Alcohol is absorbed very rapidly and requires no digestion. It is carried in the bloodstream to the liver, where it is processed. The liver removes the alcohol from your system as fast as it can, but the process is slow. The liver can only remove the equivalent of 1 drink per hour. If you drink more than this, the alcohol builds up in the bloodstream and leads to intoxication. Drinking slowly, diluting the drink with a mix, and eating are all ways to slow down the rapid absorption of alcohol and delay its effects.
Under normal conditions, blood sugar levels are not affected by moderate use of alcohol (1-2 drinks per week). However, if an alcoholic drink contains sugar or is mixed with a sugar-containing beverage, the blood sugar may be affected.
The greatest danger for someone with diabetes who drinks alcohol is the increased risk of hypoglycemia. This happens because the liver cannot make any new glucose while it is processing the alcohol. This prevents the body its normal protective mechanism from rescuing itself if the blood sugar level falls while you are drinking. The liver’s ability to release stored glucose into the blood stream after a long period of not eating is an important protection against low blood sugars. Alcohol itself can have a delayed effect on lowering your blood sugar for up to 14 hours. One study showed that young men who drank the equivalent of 4 glasses of wine or 4 beers at 9:00 PM had low blood sugars that persisted until AFTER BREAKFAST THE FOLLOWING MORNING!
Knowing about the effects of alcohol and what to do if you are going to drink alcohol can help you make the right choices. Ideally, if you are under the age of 21, it is recommend that you do not drink. Consider being the designated driver instead. If the blood sugar levels are well controlled, it is okay for an adult to have a moderate amount of alcohol (1-2 drinks per week).
TO DECREASE THE CHANCE OF LOW BLOOD SUGARS:
- Take food with alcohol
- Do not replace food with alcohol
- Set a limit
- Have snacks if you are active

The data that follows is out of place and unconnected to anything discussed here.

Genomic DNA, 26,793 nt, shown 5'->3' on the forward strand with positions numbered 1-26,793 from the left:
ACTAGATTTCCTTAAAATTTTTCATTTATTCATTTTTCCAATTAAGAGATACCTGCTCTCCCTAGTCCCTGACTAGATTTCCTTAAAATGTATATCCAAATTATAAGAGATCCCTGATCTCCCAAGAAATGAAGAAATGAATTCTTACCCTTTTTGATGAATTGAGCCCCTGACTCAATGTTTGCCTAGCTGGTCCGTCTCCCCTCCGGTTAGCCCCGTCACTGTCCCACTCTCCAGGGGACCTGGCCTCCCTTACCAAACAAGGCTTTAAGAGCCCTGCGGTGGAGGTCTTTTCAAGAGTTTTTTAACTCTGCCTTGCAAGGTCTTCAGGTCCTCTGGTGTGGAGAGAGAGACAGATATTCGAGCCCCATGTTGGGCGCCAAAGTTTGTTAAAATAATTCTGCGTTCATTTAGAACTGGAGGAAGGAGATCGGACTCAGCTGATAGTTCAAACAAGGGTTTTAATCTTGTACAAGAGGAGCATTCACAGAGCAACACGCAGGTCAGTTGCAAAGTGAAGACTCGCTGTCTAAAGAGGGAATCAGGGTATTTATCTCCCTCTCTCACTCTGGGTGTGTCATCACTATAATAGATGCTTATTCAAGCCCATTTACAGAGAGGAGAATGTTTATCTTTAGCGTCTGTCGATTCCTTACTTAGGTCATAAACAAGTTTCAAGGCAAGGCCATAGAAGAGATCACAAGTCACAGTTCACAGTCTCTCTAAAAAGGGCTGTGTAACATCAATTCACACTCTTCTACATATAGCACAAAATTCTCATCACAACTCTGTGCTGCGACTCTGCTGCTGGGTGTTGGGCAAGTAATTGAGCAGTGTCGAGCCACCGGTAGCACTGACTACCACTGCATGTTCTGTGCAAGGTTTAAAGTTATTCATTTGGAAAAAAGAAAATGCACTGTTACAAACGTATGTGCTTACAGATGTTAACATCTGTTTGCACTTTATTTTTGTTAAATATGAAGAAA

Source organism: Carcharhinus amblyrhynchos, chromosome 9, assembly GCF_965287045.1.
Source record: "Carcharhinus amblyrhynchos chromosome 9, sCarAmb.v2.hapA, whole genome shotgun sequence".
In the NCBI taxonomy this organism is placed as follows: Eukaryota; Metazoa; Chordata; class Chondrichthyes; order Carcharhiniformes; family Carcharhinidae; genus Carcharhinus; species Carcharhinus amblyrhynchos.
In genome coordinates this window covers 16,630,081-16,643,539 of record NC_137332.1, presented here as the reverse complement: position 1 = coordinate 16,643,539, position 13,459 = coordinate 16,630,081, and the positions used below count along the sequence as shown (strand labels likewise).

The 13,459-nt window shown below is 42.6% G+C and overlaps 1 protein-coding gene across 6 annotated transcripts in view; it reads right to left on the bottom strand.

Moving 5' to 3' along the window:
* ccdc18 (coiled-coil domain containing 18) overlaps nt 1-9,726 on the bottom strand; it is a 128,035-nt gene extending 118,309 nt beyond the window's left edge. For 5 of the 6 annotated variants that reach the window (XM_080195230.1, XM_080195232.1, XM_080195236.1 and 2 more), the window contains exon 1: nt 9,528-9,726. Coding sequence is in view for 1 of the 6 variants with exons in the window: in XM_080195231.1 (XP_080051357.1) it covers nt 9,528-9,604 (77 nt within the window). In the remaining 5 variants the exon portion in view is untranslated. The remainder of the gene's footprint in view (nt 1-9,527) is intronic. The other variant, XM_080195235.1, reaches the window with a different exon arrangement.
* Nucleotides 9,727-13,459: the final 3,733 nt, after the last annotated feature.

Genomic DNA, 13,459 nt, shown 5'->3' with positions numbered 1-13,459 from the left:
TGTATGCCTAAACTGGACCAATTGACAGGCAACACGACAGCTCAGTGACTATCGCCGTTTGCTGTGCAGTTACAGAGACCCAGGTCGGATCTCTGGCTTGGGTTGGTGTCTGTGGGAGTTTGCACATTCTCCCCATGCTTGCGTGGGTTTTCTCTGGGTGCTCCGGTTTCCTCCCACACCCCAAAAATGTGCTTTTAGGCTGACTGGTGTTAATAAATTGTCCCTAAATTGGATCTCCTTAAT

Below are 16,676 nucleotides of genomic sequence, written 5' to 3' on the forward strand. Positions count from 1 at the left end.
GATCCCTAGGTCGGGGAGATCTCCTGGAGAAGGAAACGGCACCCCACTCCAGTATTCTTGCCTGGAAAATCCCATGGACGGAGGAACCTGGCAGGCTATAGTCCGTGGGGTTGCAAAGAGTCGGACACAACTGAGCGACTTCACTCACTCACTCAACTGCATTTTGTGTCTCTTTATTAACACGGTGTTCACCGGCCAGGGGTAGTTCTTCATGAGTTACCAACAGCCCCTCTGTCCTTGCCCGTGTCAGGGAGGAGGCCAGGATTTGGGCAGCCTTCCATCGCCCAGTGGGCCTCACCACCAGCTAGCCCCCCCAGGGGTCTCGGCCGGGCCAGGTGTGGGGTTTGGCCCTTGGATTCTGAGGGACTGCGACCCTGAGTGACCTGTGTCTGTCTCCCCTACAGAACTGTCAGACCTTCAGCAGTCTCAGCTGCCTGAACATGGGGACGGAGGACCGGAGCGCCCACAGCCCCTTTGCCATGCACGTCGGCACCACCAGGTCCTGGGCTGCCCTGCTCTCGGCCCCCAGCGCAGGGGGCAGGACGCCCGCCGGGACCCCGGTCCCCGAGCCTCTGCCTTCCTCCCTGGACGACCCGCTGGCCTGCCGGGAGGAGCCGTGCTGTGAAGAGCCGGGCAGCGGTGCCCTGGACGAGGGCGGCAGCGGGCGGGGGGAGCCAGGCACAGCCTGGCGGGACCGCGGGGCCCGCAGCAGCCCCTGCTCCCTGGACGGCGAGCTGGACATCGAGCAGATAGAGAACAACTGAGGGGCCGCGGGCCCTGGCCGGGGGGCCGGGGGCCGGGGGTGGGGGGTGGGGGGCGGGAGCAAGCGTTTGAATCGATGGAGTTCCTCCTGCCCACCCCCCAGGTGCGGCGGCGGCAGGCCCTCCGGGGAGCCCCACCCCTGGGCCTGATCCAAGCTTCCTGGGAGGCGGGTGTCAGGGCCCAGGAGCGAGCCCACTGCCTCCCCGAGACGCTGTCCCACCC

GETTING READY/PLANNING YOUR NIGHT OUT BEFORE YOU GO: Stick to your usual meal plan during the day . Eating less during the day doesn’t mean you can “save up” for the party. Check your blood sugar prior to going out. This helps you to figure out what snacks you will need for the evening.
Tell at least 1 person (friend), preferably a non-drinker, that you have diabetes , and what to do to treat a low blood sugar (juice, candy, or soda). If you cannot swallow, your friend needs to know to call an ambulance.
WHAT TO BRING ALONG:
- your glucose meter
- identification (medical alert bracelet/necklace, wallet card) that says you have diabetes snacks (juice, raisins, crackers and cheese)
- fast-acting sugar (glucose tablets, jelly beans, hard candy)
AT THE PARTY:
Choose a mix or drink that is sugar-free (diet pop, club soda, soda water, or tomato juice). Sweet wines, liqueurs and regular mixes have lots of sugar in them and may be too much for your insulin to handle, unless you are very active (i.e. dancing).
Sip each drink slowly (to stretch it out). Alternate each alcoholic drink with a non-alcoholic drink. This gives the body a chance to clear the alcohol out of your system. Try a wine spritzer (½ wine, ½ soda water or diet gingerale). Try to make your own drink, if possible, so that you can control the amount of alcohol in it.
Never drink on an empty stomach. You need food to absorb the alcohol. Make sure to eat a carbohydrate containing snack (such as crackers or breadsticks), throughout the night and before bed.
Eat extra food for extra activity. If you are active (dancing, skiing) you will use extra energy, so you need to eat extra carbohydrate-rich foods for each ½ hour of extra activity. Drink lots of water for rehydration if you are really active.
Watch for low blood sugars. Low blood sugars and intoxication can feel the same. The only way to be certain if you are low is to check your blood sugar. Glucagon will not work with excessive alcohol consumption. Alcohol can add some extra calories to your meal plan. Do not eat less food to account for alcohols extra calories. (This can lead to low blood sugars).
AFTER THE PARTY BEFORE YOU GO TO BED: Check your blood sugar and have a snack. Alcohol can cause unexpected changes in blood sugar levels. They may rise initially when drinking, and then may drop several hours later. You must check your blood sugar regularly to know exactly what is going on. It is important to let someone at home know if you have had something to drink, so they can be alert to signs of low blood sugars.
Set your alarm for the usual time . Although it may be tough, it is important to take your insulin and have breakfast, so that you’ll feel good for the rest of the day.
IN THE MORNING:
- Wake up at your usual time
- Check your blood sugar
- Take your insulin
- Eat breakfast
If you are still tired you can go back to bed for a few hours after you have eaten. As tempting as it is to sleep in, not following this routine could be hazardous to your health.